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Alexa, report to the e-commerce regulator


The new e-commerce policy being framed by the government has opted for a broad definition of the term `e-commerce’, bringing in a wide variety of applications, platforms and content services under its umbrella, according to a source privy to the draft policy.

The intention is to bring all B2B, B2C, consumer-facing, consumer-based content platforms, apps-based commerce and IoT device-based services under the policy, potentially engulfing products like the Amazon Echo, which is powered by artificial intelligence-driven virtual assistant Alexa, and MG Hector, the Internet-enabled vehicle from Morris Garages in the regulatory realm of e-commerce, the person said by way of example.

The draft policy envisages the e-commerce regulator—enabled through legislation in August 2019—to be well empowered, including legal backing to summon information and data from companies. The policy considers data on a par with intellectual property or financial capital. Taking cues from laws in Europe, Japan and Brazil, it goes by the principle that if an AI-enabled device, say a car, collects data to customise services for the user, it is e-commerce.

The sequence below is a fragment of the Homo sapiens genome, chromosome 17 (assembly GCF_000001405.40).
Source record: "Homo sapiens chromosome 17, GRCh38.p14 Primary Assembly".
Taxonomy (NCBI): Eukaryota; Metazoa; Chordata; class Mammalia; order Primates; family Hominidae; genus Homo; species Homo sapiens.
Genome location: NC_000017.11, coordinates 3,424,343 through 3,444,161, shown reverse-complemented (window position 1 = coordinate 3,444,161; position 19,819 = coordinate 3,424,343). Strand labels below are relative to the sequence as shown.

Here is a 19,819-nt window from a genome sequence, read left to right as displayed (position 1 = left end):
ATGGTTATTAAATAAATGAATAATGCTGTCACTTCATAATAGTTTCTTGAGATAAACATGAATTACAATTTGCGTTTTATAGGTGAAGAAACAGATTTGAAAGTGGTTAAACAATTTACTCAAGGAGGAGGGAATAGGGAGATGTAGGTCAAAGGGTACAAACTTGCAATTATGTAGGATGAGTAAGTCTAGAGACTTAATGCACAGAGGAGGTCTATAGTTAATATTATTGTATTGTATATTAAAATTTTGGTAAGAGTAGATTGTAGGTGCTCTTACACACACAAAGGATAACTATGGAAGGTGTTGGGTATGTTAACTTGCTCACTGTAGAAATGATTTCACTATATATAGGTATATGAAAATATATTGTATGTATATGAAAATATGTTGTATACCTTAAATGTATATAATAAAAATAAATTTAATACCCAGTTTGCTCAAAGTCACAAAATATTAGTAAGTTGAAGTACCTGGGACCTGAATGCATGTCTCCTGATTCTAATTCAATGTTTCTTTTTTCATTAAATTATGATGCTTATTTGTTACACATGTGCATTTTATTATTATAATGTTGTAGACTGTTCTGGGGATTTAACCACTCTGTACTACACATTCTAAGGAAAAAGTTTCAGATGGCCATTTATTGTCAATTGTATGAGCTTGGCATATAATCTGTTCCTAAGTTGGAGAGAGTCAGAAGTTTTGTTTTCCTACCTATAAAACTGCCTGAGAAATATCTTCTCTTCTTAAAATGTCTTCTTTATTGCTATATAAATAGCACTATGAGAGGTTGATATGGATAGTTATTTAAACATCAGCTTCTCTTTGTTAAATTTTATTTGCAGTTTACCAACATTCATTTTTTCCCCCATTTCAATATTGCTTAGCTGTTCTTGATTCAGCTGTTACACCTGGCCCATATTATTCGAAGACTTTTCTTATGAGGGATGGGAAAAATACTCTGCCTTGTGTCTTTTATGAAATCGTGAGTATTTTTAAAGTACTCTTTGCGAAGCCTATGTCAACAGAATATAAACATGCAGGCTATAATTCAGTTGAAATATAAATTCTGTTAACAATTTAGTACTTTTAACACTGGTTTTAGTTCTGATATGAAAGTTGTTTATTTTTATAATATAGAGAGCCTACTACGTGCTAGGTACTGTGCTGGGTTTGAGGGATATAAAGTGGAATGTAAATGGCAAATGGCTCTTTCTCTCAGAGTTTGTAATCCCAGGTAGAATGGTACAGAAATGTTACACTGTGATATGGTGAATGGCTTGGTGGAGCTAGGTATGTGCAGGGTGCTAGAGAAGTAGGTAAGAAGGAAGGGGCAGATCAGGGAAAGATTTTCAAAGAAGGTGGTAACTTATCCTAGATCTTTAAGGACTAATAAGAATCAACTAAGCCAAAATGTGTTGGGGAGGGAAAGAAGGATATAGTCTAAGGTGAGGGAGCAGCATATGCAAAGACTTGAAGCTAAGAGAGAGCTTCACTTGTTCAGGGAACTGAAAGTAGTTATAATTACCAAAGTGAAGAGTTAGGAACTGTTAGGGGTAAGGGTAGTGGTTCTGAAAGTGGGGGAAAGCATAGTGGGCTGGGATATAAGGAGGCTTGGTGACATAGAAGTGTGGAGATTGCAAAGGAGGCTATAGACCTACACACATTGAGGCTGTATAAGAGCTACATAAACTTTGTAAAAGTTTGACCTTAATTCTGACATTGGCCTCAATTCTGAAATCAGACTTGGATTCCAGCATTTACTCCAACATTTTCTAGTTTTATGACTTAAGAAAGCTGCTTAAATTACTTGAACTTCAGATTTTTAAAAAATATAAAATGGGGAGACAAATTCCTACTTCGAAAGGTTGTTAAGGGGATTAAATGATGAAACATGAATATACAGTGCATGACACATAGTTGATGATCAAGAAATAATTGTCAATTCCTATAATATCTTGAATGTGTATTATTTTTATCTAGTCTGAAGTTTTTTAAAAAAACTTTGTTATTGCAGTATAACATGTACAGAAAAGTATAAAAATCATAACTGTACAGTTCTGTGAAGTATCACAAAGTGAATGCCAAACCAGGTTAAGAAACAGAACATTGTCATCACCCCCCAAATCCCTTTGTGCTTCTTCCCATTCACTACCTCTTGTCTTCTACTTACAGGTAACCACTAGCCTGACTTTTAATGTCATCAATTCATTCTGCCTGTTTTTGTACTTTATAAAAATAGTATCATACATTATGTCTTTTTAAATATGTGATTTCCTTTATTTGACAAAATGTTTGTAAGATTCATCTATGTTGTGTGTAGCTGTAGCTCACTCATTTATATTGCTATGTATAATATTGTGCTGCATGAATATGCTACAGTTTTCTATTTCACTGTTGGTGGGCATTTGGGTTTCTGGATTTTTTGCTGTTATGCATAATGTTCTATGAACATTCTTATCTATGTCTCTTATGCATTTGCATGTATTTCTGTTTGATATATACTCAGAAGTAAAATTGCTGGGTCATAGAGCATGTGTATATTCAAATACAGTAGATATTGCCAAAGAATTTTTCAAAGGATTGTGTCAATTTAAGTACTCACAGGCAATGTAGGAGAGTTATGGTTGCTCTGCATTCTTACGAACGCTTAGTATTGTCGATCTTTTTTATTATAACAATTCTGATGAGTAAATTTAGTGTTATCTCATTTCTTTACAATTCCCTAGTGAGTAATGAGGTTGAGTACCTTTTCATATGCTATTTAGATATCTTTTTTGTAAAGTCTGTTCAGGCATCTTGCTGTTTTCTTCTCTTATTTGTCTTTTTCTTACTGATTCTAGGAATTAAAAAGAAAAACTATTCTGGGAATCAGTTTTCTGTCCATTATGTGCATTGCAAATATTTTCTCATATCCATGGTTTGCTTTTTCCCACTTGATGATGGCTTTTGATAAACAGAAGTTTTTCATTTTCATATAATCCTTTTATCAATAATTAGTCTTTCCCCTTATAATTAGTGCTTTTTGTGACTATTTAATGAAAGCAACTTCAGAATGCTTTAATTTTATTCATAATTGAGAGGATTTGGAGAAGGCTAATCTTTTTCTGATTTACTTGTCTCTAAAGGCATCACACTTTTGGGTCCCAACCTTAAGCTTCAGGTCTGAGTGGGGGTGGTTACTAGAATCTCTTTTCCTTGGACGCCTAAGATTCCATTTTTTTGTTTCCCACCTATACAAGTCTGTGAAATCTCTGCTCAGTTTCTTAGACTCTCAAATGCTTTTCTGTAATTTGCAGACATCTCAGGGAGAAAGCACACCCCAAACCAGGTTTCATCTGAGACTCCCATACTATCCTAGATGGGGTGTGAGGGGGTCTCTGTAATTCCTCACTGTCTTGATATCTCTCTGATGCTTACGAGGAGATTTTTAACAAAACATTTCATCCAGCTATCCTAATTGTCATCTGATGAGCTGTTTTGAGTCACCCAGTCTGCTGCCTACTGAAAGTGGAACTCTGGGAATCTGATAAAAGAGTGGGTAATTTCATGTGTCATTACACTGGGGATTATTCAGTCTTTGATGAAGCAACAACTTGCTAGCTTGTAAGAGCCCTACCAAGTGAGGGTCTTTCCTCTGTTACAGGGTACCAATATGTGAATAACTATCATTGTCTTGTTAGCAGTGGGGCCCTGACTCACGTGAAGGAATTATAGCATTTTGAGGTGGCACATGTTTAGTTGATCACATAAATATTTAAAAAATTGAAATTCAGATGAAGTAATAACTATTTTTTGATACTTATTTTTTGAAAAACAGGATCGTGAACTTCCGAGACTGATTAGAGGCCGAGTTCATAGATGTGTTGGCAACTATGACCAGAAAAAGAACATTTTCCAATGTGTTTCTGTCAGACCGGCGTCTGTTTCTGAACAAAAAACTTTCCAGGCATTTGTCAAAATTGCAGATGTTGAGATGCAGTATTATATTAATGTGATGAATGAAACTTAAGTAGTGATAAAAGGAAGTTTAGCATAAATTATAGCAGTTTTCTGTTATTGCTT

In the context, it has suggested that the government frame laws to impose a data tax on companies. While the government has already introduced an equalisation levy—2% on sales of more than Rs 2 crore—on foreign e-commerce companies by amending the finance bill in March, enshrining it in policy as a general principle means there is a chance it could in future extend to domestic companies.

An e-commerce policy drafted a year ago had drawn flak for restricting foreign marketplace platforms such as Amazon and Walmart-owned Flipkart from owning inventory. It was then seen as creating an unfair advantage for Indian companies. The new draft has left the recommendation untouched, although it clarifies that marketplaces can operate support services such as warehousing and logistics. The reasoning is that the policy cannot be inconsistent with the country’s sectoral investment norms applicable to foreigners.

The source said that since another committee (headed by Kris Gopalakrishnan) is already working on personal data protection, the draft policy skirts the issue. However, it does suggest that the government frame laws so that it can access data collected by the companies. It wants the e-commerce regulator to decide on mirroring and localisation of relevant data and recommends a safeguard audit of the data storage location if it is outside the country. An audit certificate would have to be presented for approval by the government. The approval would be automatic if the auditor is Indian.

The draft policy appears to have content apps such as Chinese company Bytedance’s widely popular TikTok video platform in its crosshairs as it puts the onus of the content on the copyright holder. If the platform claims to own the copyright over content produced by a user, then the responsibility of the appropriateness and legality of the content would also be on the platform, the source said.

According to the person, the policy has kept in mind the potential of ecommerce to make India a cloud computing hub and generate jobs. For instance, it has sought to include home stays in e-commerce so that people in far flung areas and villages that have travellers’ interest can benefit.

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